Wednesday, August 20, 2008

It is going to be a Long Cold (war) Winter

During the cold war, Soviet and US planes routinely escorted one another along the outskirts of one another's airspace, with the pilot's fingers surely on the trigger. After the fall of the Soviet Union, the Cold War was considered over, and the Russian planes ceased their flights around US territory.

That was 1992 - This is now.

Russian bombers began flying off the coast of Alaska last year - a direct threat to US oil supply. This was the first real show of force from Russia towards the United States in nearly two decades. It adds to the increased tensions between the two nations, and may be pushing a direct threat in the face of the Georgian conflict.

Secretary of State, Condoleeza Rice, warned Moscow that they are playing a dangerous game by pushing the US into Cold War relations with the country.

Russia's resurgence has been made possible by the income gained from energy resources and their respective high prices. Europe's dependence on Russia for energy has given Moscow influence over the continent that the Soviets could have only dreamed of. And now that the once broken Russian government is being strengthened with Cold Hard Cash, and they sense an air of anti-Americanism throughout the world, Russia is looking beyond the Soviet era and into the beginnings of a new Russian Empire.

As this BBC report states, Russia is clearly back after the chaos from the Soviet collapse:

With the war coming to a general close in Iraq, tensions are rising as the US and Russia assert their influence - Cold War style. China is not yet a major player, militarily, though they have been a nuisance to US naval operations - shadowing US fleets and interrupting training exercises in deep waters. The US is faced with Georgia's situation, Iran's Russian backed Nuke plan, tensions due to Polish missile defense systems, Ukrainian pleas for help after Russia's claim to their territory (similar to Georgia), Russia's announcement that it plans to use a 1960's style tactic of placing nuclear missiles in Cuba, China's relationship with Taiwan and Japan, and the list goes on.

From where I stand, the 21st century is shaping up to look a lot like the 20th century. It would appear that we may have been witness to a false spring... and the Bitterly Cold Winter of War between Russia and the US is still simmering.


  1. Yeh, well th' heck with th' execrable Miss Rice 'n her "warnin's". The Russians have been a-warnin' us, 'n rightly so, to back off our imperialist exploits on they doorstep (NATO expansion, missle shield, interference in th' Balkans, 'n wutnot). In keepin' with th' insights of th' great mind who is Samuel P. Huntington, ol' Vlad Putin has continually complained 'bout American "unipolarity." How wud we like it if'n Russia did the same thang ohn our borders-att we doin' ohn theys? Ever hurd of "reciprocity?"

    Y'all need t' read this-un:

    Snaggle-Tooth Jones, the Colorado Confederatarian

  2. Here's att link as a tinyurl:

    ("Who Lost Russia", Pat Buchanan)

    S. Jones

  3. Jonesie -

    I agree with you 100%. When I first started covering the georgia issue, I took a look at both sides of the coin, and gave Russia the benefit of the doubt.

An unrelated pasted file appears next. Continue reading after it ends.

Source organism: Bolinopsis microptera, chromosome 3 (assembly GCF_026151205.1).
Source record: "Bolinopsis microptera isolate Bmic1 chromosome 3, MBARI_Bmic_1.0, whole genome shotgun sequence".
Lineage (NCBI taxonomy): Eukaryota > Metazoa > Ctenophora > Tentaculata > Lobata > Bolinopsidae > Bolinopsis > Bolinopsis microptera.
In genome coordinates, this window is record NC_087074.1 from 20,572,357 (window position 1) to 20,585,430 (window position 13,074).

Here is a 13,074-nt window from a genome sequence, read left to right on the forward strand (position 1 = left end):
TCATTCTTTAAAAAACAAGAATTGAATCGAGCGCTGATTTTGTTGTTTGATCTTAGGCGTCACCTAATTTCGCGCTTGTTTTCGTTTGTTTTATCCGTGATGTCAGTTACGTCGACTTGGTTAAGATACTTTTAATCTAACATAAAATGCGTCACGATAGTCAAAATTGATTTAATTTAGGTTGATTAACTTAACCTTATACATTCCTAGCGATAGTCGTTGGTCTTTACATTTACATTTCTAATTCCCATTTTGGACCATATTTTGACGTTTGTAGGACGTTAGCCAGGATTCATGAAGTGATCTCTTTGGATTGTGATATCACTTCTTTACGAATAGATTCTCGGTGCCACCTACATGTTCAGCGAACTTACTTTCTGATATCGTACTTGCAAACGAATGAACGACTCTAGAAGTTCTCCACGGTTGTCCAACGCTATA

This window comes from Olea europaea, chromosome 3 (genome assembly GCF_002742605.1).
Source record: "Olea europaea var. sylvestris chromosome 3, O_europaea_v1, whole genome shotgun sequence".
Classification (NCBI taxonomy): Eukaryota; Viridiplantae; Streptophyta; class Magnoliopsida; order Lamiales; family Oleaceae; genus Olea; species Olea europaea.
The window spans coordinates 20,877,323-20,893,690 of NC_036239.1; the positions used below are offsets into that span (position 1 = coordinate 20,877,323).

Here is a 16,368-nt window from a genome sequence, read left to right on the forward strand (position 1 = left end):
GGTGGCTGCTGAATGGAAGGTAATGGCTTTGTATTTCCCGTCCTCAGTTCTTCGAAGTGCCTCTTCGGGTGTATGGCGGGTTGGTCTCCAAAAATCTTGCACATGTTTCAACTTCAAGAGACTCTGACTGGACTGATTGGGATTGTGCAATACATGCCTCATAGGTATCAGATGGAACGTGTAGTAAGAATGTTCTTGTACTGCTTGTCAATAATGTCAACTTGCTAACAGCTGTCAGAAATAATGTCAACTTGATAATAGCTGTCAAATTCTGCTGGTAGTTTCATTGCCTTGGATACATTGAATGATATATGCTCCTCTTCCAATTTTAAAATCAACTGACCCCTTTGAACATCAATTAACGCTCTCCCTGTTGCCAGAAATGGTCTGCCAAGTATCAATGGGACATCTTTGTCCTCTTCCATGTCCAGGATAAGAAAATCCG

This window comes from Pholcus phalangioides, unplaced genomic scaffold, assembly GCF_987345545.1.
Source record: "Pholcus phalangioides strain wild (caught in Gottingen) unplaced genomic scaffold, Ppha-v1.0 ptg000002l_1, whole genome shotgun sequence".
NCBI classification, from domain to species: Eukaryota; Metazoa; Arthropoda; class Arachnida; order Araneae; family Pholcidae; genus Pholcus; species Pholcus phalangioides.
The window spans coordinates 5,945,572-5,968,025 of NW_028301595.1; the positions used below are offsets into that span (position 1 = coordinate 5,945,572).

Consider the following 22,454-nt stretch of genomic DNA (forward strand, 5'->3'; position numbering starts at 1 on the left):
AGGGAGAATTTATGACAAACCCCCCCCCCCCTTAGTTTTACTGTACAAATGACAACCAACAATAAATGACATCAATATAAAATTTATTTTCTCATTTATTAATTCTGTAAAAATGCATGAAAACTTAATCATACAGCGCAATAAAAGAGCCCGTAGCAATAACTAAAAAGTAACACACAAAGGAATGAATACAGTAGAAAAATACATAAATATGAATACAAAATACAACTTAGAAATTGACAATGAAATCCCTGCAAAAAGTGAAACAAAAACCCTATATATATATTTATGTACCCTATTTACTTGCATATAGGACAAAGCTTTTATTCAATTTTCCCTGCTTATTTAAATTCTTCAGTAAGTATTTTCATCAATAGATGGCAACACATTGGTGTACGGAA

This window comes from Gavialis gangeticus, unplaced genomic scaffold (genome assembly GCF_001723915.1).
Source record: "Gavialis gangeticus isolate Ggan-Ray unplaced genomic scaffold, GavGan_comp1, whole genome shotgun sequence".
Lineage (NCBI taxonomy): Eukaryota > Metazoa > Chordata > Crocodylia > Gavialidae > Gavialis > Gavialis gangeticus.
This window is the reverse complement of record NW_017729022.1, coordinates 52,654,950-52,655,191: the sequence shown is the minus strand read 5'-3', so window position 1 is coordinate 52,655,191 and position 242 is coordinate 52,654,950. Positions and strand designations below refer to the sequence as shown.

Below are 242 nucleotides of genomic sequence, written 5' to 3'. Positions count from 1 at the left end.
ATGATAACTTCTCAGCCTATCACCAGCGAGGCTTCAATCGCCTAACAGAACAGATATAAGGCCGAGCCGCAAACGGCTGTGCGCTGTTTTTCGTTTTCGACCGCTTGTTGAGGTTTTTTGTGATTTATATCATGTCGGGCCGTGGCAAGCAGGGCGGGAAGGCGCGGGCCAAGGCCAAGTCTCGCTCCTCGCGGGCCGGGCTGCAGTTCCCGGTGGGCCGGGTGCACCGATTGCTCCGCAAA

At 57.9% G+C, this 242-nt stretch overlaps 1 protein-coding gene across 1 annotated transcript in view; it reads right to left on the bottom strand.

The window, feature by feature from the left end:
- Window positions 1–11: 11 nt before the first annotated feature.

However, prior to the Georgian conflict, it was Russia who has been inciting secession of S. Ossetia - not for a free country, but for Russia to reclaim territory.

    This is an interesting predicament - mainly brought about by US influence around the world, and the US eliminating Russia's ability to defend herself against the US.

    So who is right?

    There should be certain truths in our world:

    1. Genocide is unacceptable. Any country practicing or supporting genocide should be toppled, so as to take away the ability for government sponsored murder.

    2. Trust but verify - we have to mutually trust that each country is acting in the best interest of the world. Ini the case of Georgia, was Russia invading, or stopping the attack of civilian targets?

    3. Imperialism does not lead to freedom. Each country / community must be allowed to live freely, including freedom from proxy wars between superpowers.

    Needless to say, this is a fine mess we have gotten ourselves into. Wasn't it Washington who warned against such foreign alliances?

  4. Ye say ye agree with me. But thin ye take a strong neocon opposition to Russia.

    I'm cornfused, Steve: which is it? Do you agree with me or do ye take a strong neocon opposition to Russia? Because I tout the paleocon/realist postion set forth in this here blog entry:

    wharas ye dohn't.

    I dohn't thank ye really agree with me. You?

  5. Jonesie -

    In my series of reports on this issue, I have made attempts to view this conflict from both sides.

    My view is different from Paleo and Neo, per the article you attached.

    Originally, I stated that Russia was playing the role of peace-keeper, stopping Georgia from shelling a civilian city. For this, Russia should be commended. Just because a country is an ally of the US does not mean that the US should sit back and allow them to shell civilians!

    It is only now that Russia's intentions are clear - that they chose to occupy greater Georgia - that I am concerned.

    The US is not innocent - we are definately pushing buttons by pushing NATO into eastern europe, and moving missile defense shields into ex-soviet republics.

    However, the stance I am officially taking is that Russia should not be threatening force as a response to world events. It only serves to isolate their country, and put the world on alert.